Rare-earth element mining company Rainbow Rare Earths says it has made significant progress towards achieving first production at its Gakara rare earths project, in Burundi, East Africa, with about $6- million invested in the project to date.
$4-million relates to the proceeds of a $8-million fund raise and initial public offering earlier this year. Bolstered by this fundraising, first production and sales of 5 000 t/y of rare-earth concentrate are scheduled for the fourth quarter.
Gakara, Rainbow’s sole asset, is one of the highest-grade rare-earth element mining projects globally, with an estimated in situ grade of 47% to 67% total rare-earth oxides. Located about 20 km south-south-east of Bujumbura, the company’s licences cover a combined area of about 135 km2, with good road links to Dar es Salaam, in Tanzania, and Mombasa, in Kenya.
Rainbow CEO Martin Eales tells Mining Weekly that the Gakara project was mined on a small scale from the 1930s to the 1970s. Rainbow has been active on the project since 2011, when it received its first exploration licence and, in 2015, it was granted a 25-year mining licence. Rainbow has a 90% interest in the Gakara project and a nondilutable 10% is owned by the State of Burundi.
To offload Gakara’s high-grade mineral rare-earth concentrate, the company has secured a ten-year distribution and offtake agreement for exclusive sales with worldwide metals trader thyssenkrupp Raw Materials, which has offices in key markets, including Europe, North America, South America and Asia.
Eales says rare earths are required for various downstream industrial applications such as technological products, magnets, electric motors, wind turbines, fuel refining and glassmaking.
Mining at Gakara
Mining work at Gakara started in April, focusing on the initial mining site at Gasagwe, which will be Rainbow’s primary source of run-of-mine (RoM) ore during 2017 and 2018. Labourers have focused on stripping overburden on Gasagwe’s surface to expose the targeted main vein to a height of at least 1 m along its current exposed strike length.
There have also been discoveries of several previously unrecorded veins, which will be extracted and added to the RoM stockpile before the commissioning of Rainbow’s processing plant at Kabezi.
Improvements on the estimated 2.3 km Gasagwe access road from the nearest town of Mutambu also continue using local contractors. The upgrade was needed for haul trucks to transport RoM ore about 20 km from its mining site to Kabezi.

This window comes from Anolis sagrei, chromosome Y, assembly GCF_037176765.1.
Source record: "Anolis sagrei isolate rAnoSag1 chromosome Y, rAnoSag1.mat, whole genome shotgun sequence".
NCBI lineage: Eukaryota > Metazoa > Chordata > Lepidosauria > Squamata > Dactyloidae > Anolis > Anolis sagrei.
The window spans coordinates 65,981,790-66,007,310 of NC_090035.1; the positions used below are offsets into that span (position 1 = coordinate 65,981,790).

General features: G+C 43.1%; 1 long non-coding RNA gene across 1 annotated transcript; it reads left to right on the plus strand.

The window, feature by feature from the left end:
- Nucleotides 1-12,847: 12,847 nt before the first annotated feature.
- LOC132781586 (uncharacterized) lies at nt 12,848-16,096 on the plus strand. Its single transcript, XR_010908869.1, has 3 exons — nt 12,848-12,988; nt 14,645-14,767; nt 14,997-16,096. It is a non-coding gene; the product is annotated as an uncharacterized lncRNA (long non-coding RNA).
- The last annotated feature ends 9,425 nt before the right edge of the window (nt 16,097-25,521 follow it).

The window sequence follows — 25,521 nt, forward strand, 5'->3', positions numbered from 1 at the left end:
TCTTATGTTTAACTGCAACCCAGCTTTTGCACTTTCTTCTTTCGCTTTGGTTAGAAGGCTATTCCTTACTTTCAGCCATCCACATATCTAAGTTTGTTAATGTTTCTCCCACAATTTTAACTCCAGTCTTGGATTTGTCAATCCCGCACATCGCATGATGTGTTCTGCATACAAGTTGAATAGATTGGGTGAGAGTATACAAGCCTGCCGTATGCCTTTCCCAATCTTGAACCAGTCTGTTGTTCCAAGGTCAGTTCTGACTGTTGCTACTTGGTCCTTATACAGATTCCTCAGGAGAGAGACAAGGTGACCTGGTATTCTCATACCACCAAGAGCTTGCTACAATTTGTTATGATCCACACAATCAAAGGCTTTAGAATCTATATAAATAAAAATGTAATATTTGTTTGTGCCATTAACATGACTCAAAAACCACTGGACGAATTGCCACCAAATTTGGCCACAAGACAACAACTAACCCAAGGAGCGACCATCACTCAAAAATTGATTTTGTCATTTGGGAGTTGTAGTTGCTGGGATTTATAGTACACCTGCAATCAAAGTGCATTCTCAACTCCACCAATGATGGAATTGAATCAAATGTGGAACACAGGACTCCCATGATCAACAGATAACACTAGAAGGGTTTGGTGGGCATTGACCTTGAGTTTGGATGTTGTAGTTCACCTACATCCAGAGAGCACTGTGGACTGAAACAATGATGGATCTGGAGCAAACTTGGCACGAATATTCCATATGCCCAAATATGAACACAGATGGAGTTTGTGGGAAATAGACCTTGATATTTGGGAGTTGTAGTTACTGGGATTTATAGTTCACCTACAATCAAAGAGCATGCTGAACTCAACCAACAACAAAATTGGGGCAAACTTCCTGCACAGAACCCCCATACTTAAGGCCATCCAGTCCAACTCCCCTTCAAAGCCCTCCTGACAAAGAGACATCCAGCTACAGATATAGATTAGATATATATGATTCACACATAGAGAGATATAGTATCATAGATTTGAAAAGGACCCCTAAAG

Kabezi Processing Plant
The Kabezi site, located on a main asphalt road, comprises relatively flat ground and is close to the shore of Lake Tanganyika, while the road provides easy access for container trucks collecting rare-earth concentrate for export from either Mombasa or Dar es Salaam.
Rainbow has been conducting various activities at the Kabezi site since March, including successful drilling and capping of a borehole to confirm adequate water supply for the plant’s processing needs, clearing all vegetation across the site, rerouting an existing lane from across the site, providing access for locals to the lake shore and fishing vessels, completing all bulk earthworks in preparation for the start of civil works this month and receiving all environmental and building permits to construct the processing plant.
Mining in Africa
When asked about the risks of doing business in Africa, Eales suggests a big concern for mining investors is legislative uncertainty, citing Tanzania as an example. In May, Tanzanian President John Magufuli fired the country’s Mining Minister and the chief of the State-run mineral audit agency, after an investigation into possible undeclared exports by mining companies to evade tax.
Eales says this could potentially affect producers of gold concentrate, adding that “mining companies plan their investments within a framework of assumptions, based on existing laws, and any material changes to those legal obligations can markedly affect the economics of a project”.
He also points out the need for any country with a developing mining industry to have a suitably qualified technical staff, emphasising that responsible mining companies, such as Rainbow, always seek to employ staff from the country of operation. Eales says African countries, especially those in mineral-rich regions, should try to ensure that their universities are bringing through the next generation of engineers and geologists.
Rainbow is committed to a full corporate social responsibility programme to support the communities in which it operates, emphasises Eales.
Rainbow has legal obligations, as part of its mining licence, to provide financial support for local communities. However, Rainbow has gone beyond its basic obligations, and has sought, wherever possible, to employ only local labour and use local contracting firms, says Eales.
By the end of May, the number of trained local workers inducted by Rainbow’s team had doubled from 40 to 80. The workers have been trained to assist with mining activities and will also be assigned exploration and road maintenance roles.
He also highlights that catering services for Rainbow’s mineworkers will be supplied by a local cooperative.
Rainbow also allocates funding to community development. Project contributions to date include the construction of municipal infrastructure in the project area, consisting of multipurpose rooms, offices and equipment. Rainbow has also orga- nised a football tournament for the three municipalities that cover the project area in Burundi, as well as equipment for the teams.